This was the case despite taking a shower and blasting the A/C on the ride back to the office. In fact, even on non-training days, I would soak through shirts.
While I had good energy and was engaged in my work, the clothing I wore made me uncomfortable. I needed to change my pants…or in this case, my shirt and shoes.
It may sound silly, but I have always struggled with the stuffiness of a tucked shirt and leather dress shoes. Just wearing long sleeves feels constricting, so I constantly roll them up.
In hindsight, I attribute this up to my passion for fitness, the outdoors, and endurance events. During non-business hours you’ll find me training at the gym, running, practicing yoga, hiking, weight-training, and obstacle course racing.
Through a bit of research, I found performance button-down shirts with breathable synthetic materials. My favorite brand is Onward Reserve, although these are not inexpensive shirts, especially with the additional $15 altering job required for the ideal no-tuck look.
It took over a year, but I finally switched to having fewer, better performing shirts that I can tuck or not tuck as I see fit. Coincidentally, The Wall Street Journal recently had a piece on the tuck versus no-tuck debate.
The performance dress shirts that I’ve come to appreciate actually mirror the rest of my wardrobe pieces that support running 5Ks, hiking 4,000-foot mountains, and competing in Spartan Races. Even when I’m relatively inactive, you’ll probably find me wearing technical material of some type.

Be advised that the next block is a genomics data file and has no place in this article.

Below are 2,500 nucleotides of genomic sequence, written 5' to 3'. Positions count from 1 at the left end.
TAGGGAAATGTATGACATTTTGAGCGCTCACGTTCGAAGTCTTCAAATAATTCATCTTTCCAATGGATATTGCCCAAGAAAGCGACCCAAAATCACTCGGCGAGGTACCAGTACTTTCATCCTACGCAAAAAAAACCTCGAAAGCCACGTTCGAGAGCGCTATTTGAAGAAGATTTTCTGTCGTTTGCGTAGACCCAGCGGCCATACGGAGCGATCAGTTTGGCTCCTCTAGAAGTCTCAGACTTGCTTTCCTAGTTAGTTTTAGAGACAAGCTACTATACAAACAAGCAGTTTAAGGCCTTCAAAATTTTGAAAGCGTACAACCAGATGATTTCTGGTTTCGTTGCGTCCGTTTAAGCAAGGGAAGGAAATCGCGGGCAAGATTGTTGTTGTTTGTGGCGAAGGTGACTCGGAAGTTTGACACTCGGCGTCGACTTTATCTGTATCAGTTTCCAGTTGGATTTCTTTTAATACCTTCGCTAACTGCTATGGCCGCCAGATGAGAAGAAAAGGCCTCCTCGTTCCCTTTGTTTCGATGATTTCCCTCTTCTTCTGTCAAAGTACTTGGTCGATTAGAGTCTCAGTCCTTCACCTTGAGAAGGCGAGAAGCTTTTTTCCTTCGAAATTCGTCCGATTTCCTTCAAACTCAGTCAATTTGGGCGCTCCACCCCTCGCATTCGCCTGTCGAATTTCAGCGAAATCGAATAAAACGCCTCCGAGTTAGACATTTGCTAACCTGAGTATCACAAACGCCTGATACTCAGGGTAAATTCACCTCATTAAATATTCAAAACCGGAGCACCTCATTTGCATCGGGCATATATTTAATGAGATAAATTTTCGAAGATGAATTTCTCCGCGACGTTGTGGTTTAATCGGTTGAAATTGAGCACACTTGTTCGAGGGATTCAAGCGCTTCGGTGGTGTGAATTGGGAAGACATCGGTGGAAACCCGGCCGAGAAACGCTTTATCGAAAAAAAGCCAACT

I also struggled with congruency with my footwear. Despite the $300 price tag, my Johnston and Murphy shoes limited my pace of movement and because of my prior Achilles surgery, they became legitimately painful to wear.
Eventually, I borrowed the look and comfort from my advertising days and donned my Sketchers. Some may say it was simply a decision to go with function over form.
While I didn’t look like the other kids per se, it was not necessarily a bad thing. It sparked conversations and helped build rapport with colleagues, clients, and conference attendees.
I received numerous compliments for my “hybrid” shoes (Skechers, $60) which were ten times more comfortable than my proper dress shoes (no picture, donated to Salvation Army).
A few people commented on the more friendly and casual vibe I gave off through my attire. They were comfortable with me; I was comfortable with myself.